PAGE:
The debate over 49ers' quarterback Colin Kaepernick's refusal to stand for the national anthem in protest of racial inequality, now reaching the highest echelons of global power. President Barack Obama was asked about Kaepernick at a meeting of G20 world leaders in China on Monday, where he defended the athlete.
>> He's exercising his constitutional right to make a statement. I think there is a long history of sports figures doing so. I think they are a lot of ways you can do it.>> Kaepernick's protest began last week>> The messages that we have a lot of issues in this country that we need to deal with.
>> And the response was loud and immediate.>> Kaepernick, don't ever disrespect my flag or my country or anybody that's in the service ever again brother.>> He's doing a huge thing by speaking out and that speaking up and by taking a stand and saying something is acknowledging something that is repressived in this country and has been for a long time.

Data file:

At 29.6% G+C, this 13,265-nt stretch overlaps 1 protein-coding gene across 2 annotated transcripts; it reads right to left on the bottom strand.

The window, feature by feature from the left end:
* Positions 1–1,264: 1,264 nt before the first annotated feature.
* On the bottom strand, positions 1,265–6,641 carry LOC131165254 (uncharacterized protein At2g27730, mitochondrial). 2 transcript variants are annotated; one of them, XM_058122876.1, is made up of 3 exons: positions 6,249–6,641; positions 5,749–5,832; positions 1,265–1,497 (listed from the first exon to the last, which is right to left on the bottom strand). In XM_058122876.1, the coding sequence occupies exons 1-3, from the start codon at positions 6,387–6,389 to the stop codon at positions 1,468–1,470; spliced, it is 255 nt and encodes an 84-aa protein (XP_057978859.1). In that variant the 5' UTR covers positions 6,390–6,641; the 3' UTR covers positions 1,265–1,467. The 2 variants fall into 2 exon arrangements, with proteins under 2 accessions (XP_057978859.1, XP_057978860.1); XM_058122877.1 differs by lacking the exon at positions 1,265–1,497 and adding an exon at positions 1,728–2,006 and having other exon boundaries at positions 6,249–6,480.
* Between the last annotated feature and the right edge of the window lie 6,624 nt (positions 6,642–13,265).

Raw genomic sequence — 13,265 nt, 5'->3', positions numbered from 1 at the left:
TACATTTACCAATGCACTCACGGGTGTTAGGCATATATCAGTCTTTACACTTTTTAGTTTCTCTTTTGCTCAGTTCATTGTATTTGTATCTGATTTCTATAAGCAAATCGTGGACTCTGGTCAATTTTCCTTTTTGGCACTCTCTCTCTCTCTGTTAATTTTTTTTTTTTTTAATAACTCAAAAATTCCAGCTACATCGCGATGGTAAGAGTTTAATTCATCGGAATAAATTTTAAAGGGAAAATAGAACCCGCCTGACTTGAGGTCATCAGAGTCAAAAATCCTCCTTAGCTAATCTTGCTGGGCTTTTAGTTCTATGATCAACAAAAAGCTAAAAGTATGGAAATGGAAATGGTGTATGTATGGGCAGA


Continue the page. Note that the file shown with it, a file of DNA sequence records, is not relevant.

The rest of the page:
>> Kaepernick's comments accusing police of racial profiling, provoking an angry letter from the Santa Clara Police Union threatening its members will no longer provide security at 49ers games. Quote, If the 49ers organization fails to take action to stop this type of inappropriate workplace behavior, it could result in police officers choosing not to work at your facilities.
Kaepernick's protest is slowly getting support from other professional athletes. At a preseason game Thursday night, Kaepernick's teammate, Eric Reid, knelt beside him. At a separate game that same night, Seahawk's safety, Jeremy Lane, remained sitting on the bench for the anthem. And on Saturday, US women's soccer star, Megan Rapinoe, knelt during the national anthem.
Afterwards saying quote, it's important to have white people stand in solidarity with people of color on this.